The European Union is set to unveil two laws, the Digital Services and Digital Markets Acts, that aim at defining new rules for the digital market, especially for the operations of ùtech giants operate.
The proposed laws focus on critical aspects of the European Union market, including competition and making platforms that host the content.
Eu authorities pointed out that the rules were never revisioned since 2000, the new laws have been anticipated by commissioners Margrethe Vestager and Thierry Breton.
Online platforms of any size have become central in our economy and society, especially during pandemics, when digital services play a crucial role in our society. Online services help us to continue working, doing business, learning, staying informed, shopping, entertaining ourselves, socializing, and staying in touch with other people and friends.
The duo explained that the interests of a few companies should not dictate the EU market threatening our future.
In order to enforce these rules, the EU proposes heavy fines for violations.
“While digital services offer unprecedented opportunities, the risks are also real: online bullying, hate speech, fake news, skewed elections, unsafe or counterfeited goods, being choked off from business opportunities if you’re a small player – the list is long.” both commissioners wrote on The Irish Times.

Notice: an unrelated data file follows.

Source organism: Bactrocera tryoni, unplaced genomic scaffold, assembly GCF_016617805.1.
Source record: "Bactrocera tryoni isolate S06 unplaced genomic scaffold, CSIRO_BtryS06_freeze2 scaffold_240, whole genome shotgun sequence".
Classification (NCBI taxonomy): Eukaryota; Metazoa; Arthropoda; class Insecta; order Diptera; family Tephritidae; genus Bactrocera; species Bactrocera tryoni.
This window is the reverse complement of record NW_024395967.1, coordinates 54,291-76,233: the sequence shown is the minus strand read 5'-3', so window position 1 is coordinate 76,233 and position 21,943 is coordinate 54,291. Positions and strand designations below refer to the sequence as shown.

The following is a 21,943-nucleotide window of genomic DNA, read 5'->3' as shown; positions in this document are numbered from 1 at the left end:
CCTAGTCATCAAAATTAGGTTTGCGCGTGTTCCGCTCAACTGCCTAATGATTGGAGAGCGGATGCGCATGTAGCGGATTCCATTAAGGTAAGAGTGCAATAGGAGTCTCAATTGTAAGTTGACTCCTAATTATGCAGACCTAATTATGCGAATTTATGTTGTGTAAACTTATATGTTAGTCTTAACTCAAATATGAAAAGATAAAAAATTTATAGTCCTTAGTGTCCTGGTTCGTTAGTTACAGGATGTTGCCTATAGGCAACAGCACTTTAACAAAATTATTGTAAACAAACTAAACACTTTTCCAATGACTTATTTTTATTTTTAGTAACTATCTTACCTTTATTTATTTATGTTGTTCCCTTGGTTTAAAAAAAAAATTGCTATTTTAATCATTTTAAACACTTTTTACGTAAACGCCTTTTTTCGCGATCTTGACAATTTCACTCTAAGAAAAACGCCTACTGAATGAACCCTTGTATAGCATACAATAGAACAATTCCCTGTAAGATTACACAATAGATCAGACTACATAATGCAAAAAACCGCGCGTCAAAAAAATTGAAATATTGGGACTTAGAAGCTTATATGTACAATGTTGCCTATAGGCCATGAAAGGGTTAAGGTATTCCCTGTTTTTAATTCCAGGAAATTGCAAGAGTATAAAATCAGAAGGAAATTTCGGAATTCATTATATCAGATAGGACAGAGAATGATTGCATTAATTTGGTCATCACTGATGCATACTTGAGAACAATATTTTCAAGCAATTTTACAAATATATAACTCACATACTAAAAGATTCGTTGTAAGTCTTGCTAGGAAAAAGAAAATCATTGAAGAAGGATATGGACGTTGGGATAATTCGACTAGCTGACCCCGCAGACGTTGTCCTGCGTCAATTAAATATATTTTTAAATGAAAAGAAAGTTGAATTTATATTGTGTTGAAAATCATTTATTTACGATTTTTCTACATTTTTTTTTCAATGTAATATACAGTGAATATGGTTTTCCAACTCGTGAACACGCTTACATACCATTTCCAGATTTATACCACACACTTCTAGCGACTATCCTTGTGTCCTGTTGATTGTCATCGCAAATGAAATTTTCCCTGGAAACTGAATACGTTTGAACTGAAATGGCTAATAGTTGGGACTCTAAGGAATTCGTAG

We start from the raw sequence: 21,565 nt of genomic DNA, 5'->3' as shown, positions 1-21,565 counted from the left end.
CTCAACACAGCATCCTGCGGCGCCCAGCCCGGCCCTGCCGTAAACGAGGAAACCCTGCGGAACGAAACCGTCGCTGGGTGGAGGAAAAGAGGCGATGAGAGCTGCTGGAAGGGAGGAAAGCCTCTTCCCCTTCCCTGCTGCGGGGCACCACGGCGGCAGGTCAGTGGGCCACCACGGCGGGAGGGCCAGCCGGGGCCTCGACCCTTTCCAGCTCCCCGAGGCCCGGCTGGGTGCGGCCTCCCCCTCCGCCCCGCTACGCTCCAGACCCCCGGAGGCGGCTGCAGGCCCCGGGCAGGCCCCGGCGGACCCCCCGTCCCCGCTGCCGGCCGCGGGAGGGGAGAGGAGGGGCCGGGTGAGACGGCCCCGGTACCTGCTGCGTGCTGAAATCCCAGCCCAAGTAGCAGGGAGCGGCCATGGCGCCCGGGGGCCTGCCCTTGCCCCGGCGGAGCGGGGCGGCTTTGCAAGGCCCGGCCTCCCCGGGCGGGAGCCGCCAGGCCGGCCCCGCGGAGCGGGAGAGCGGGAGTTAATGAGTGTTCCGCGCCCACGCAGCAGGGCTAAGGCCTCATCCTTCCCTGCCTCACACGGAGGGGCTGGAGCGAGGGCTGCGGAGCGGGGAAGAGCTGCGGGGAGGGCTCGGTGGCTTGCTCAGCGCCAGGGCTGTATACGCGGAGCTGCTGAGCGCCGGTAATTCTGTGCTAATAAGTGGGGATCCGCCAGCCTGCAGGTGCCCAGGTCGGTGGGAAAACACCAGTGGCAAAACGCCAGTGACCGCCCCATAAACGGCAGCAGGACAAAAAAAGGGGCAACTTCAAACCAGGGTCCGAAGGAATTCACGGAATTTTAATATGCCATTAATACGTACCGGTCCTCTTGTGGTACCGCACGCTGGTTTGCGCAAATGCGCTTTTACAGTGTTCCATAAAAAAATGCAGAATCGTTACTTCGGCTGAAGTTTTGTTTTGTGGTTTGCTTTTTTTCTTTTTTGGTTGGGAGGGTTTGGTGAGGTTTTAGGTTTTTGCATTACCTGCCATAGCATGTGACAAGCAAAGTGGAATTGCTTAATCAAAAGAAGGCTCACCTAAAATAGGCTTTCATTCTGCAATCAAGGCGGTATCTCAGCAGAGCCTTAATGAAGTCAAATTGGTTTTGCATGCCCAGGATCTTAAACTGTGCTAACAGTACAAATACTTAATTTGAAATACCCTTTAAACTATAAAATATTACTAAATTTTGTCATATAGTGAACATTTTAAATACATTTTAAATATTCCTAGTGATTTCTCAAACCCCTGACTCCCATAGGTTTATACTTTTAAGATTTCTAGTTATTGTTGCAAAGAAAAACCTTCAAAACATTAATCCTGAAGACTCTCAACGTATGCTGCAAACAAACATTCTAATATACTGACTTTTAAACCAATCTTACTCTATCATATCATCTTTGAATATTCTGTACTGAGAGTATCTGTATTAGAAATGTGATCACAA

“The business and political interests of a handful of companies should not dictate our future.” “Our rules on digital services in Europe – the most coveted single market in the world – date back to 2000. Most online platforms hardly existed back then.”
The commissioners urge an update of the EU legislation framework, making sure that new rules and principles are respected everywhere.
Clearly, the new laws will have a significant impact on the operations of US-based tech giants, like Google and Facebook, labeled as “gatekeepers,” and address their market dominance.
“In particular, the European Commission has indicated it objects to such giants using the data they gather from one service to “improve or develop” a new one in a different area, making it difficult to compete with them.” reported the BBC.
“The Commission labels such firms “gatekeepers”, saying they “set the rules of the game for their users and their competitors”.”
If you are interested in my opinion give a look at the following interview I made with the RT broadcast.
(SecurityAffairs – hacking, EU Digital Services)
Necessary cookies are absolutely essential for the website to function properly. This category only includes cookies that ensures basic functionalities and security features of the website. These cookies do not store any personal information.
Any cookies that may not be particularly necessary for the website to function and is used specifically to collect user personal data via analytics, ads, other embedded contents are termed as non-necessary cookies. It is mandatory to procure user consent prior to running these cookies on your website.